ASP.NET Web server controls and no custom markup, you do not need to override
 Render method. 

A user control (an .ascx file) automatically incorporates
rendering, so you do not need to explicitly render the control in code


Raised for each control and then for the page.




For Controls – use this event to do final cleanup for specific
controls, such as closing control-specific database connections.


For Page – use this event to do final cleanup work, such as
closing open files and database connections, or finishing up logging or other
request-specific tasks.


During the unload stage, the page and its controls have been
rendered, so you cannot make further changes to the response stream. If you
attempt to call a method such as the Response.Write method,
the page will throw an exception.


For those who don’t know View State Tracking

Control.TrackViewState Method It Causes tracking of view-state changes to the server control so they can be stored in the server control's StateBag object.  This object is accessible through the Control.ViewState property.Use this method when you have to develop template data-bound controls.

This method alerts ASP.NET to monitor changes to a server control's view state, which is required when you override the Control.DataBind method. The control then uses the IsTrackingViewState property to determine whether view-state change tracking is enabled  for the control. If it is not enabled, the TrackViewState method is called.

Ref – MSDN

Some important Event Methods in above Page Life cycle :

LoadControlState(postback only): The page recursively calls the LoadControlState method of those controls in its Controls collections that have called the RegisterRequiresControlState method of the page class to express interest in using their control states.

LoadViewState(postback only): The page first calls its own LoadViewState method and then recursively calls the LoadViewState method of the controls in its Controls collection to allow them to load their saved view states.

LoadPostData(postback only – first try): The page calls the LoadPostData method of the controls that implement the IPostBackDataHandler interface and passes the posted data into it. The LoadPostData method of each control must access the posted data and update the respective property of the control accordingly. For example, the LoadPostData method of the TextBox control assigns the new value of the text box to the Text property of the TextBox control.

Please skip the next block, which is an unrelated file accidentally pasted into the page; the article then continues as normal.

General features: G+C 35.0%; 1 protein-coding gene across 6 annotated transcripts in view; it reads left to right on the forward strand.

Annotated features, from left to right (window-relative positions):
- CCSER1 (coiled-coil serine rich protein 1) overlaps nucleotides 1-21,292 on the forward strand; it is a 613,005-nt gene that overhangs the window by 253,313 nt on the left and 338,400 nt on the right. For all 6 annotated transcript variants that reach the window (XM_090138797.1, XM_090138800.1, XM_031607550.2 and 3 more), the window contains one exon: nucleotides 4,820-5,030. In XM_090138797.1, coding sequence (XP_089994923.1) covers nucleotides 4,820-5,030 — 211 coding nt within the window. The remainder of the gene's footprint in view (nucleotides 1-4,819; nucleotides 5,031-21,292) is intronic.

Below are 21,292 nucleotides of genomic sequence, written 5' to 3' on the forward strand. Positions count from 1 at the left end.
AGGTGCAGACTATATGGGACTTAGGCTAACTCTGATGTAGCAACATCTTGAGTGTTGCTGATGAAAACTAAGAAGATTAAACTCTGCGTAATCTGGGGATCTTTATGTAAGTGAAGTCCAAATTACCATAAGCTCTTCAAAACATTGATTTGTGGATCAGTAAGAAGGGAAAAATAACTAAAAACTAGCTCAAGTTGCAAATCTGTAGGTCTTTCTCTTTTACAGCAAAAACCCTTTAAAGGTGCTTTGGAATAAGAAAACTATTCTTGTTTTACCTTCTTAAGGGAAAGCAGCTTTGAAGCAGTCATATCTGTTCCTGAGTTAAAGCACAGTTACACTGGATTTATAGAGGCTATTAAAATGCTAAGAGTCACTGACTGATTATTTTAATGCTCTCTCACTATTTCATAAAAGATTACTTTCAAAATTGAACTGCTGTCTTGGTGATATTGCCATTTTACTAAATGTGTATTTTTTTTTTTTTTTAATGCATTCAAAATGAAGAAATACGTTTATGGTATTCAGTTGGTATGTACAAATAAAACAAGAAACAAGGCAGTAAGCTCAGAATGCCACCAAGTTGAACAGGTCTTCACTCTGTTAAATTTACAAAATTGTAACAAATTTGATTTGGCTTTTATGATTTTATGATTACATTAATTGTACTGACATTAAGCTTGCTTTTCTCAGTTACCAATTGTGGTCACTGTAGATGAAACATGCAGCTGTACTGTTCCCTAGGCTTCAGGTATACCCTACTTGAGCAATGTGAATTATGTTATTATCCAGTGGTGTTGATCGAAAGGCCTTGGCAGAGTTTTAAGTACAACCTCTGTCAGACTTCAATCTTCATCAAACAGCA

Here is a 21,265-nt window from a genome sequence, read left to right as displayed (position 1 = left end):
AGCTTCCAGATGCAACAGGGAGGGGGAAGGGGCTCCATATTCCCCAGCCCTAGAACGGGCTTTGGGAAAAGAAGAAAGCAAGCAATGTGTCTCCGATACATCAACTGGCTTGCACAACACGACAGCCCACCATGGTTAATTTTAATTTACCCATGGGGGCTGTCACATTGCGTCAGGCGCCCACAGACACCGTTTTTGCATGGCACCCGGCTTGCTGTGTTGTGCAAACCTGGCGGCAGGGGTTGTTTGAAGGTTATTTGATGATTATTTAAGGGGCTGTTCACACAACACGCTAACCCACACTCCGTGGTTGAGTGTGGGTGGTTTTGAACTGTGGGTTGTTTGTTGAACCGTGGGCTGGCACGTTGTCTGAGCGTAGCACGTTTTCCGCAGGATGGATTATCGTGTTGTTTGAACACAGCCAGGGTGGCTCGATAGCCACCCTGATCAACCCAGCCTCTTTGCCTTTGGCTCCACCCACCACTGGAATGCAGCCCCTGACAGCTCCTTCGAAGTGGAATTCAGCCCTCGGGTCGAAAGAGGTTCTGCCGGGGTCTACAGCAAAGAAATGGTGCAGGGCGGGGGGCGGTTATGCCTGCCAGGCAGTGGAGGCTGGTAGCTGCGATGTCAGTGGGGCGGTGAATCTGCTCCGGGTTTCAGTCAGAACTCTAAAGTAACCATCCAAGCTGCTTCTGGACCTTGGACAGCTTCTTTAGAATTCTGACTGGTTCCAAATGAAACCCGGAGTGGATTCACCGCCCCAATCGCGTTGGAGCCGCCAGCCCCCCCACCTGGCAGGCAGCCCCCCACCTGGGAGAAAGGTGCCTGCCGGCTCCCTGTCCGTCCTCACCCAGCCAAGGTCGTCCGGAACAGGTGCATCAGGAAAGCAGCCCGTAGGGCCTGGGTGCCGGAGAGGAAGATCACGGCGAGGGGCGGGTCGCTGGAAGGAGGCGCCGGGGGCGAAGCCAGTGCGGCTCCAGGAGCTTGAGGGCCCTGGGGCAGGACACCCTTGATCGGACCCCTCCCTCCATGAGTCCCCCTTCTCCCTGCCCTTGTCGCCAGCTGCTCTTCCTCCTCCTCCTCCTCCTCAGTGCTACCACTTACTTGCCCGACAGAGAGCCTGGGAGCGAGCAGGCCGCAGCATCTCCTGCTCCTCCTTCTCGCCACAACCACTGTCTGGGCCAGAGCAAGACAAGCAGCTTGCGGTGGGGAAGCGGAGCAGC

LoadPostData(postback only second try): The page calls the LoadPostData method of those controls that where programmatically added to its Controls collection in the Load phase if they implement the IPostBackDataHandler interface.

RaisePostDataChangedEvent(Postback only): The page calls the RaisePostDataChangedEvent method of those controls whose LoadPostData method returned true. The RaisePostDataChangedEvent method raises post data changed event. For example, TextBox control raises this event when the new value of the text box is different from the old value.

RaisePostbackEvent (postback only): The page calls the RaisePostBackEvent method of the control whose associated HTML element submitted the form. For example, the Button control's associated HTML element posts the page back to the server. The RaisePostBackEvent method of a control must map the postback event to one or more server-side events. For example, the RaisePostBackEvent method of the Button control maps the postback event to the Command and Click server-side events.

Overall Page life cycle with the Events & methods

  • PreInit
  • Init
  • InitComplete
  • LoadControlState (Postback only)
  • LoadViewState (Postback only)
  • LoadPostData (Postback only – first try)
  • PreLoad
  • Load
  • LoadPostData (Postback only – second try)
  • RaisePostDataChangedEvent (Postback only)
  • RaisePostbackEvent (Postback only)
  • LoadComplete
  • RaiseCallbackEvent (Postback and Callback only)
  • PreRender
  • PreRenderComplete
  • SaveControlState
  • SameViewState
  • SaveStateComplete
  • Render


Now let’s say we have User Control on the webpage then Page life cycle will be as follows

  • PreInit – Page
  • Init – UserControl
  • Init – Page
  • InitComplete – Page
  • LoadPageStateFromPersistenceMedium – Page 
  • ProcessPostData (first try) – Page
  • PreLoad – Page
  • Load – Page
  • Load – UserControl
  • ProcessPostData (second try) – Page
  • RaiseChangedEvents – Page
  • RaisePostBackEvent – Page
  • Control Events – Page
  • Control Event – UserControl
  • DataBinding – Page
  • DataBinding – UserControl
  • LoadComplete – Page
  • PreRender – Page
  • PreRender – UserControl
  • PreRenderComplete – Page
  • SaveViewState – Page
  • SavePageStateToPersistenceMedium – Page
  • SaveStateComplete – Page
  • Unload – UserControl
  • Unload – Page

Please refer to previous post for the Life Cycle details


There can be the case that you have one Master page in which you web page is content page , in that case LifeCycle will be as follows

  • PreInit – Page
  • Init – MasterPage
  • Init – Page
  • InitComplete – Page
  • LoadPageStateFromPersistenceMedium – Page 
  • LoadControlState (Postback only) – Page
  • LoadViewState (Postback only) – Page
  • ProcessPostData (first try) – Page
  • LoadPostData (Postback only – first try) – Page
  • PreLoad – Page
  • Load – Page
  • Load – MasterPage
  • ProcessPostData (second try) – Page
  • RaiseChangedEvents – Page
  • RaisePostBackEvent – Page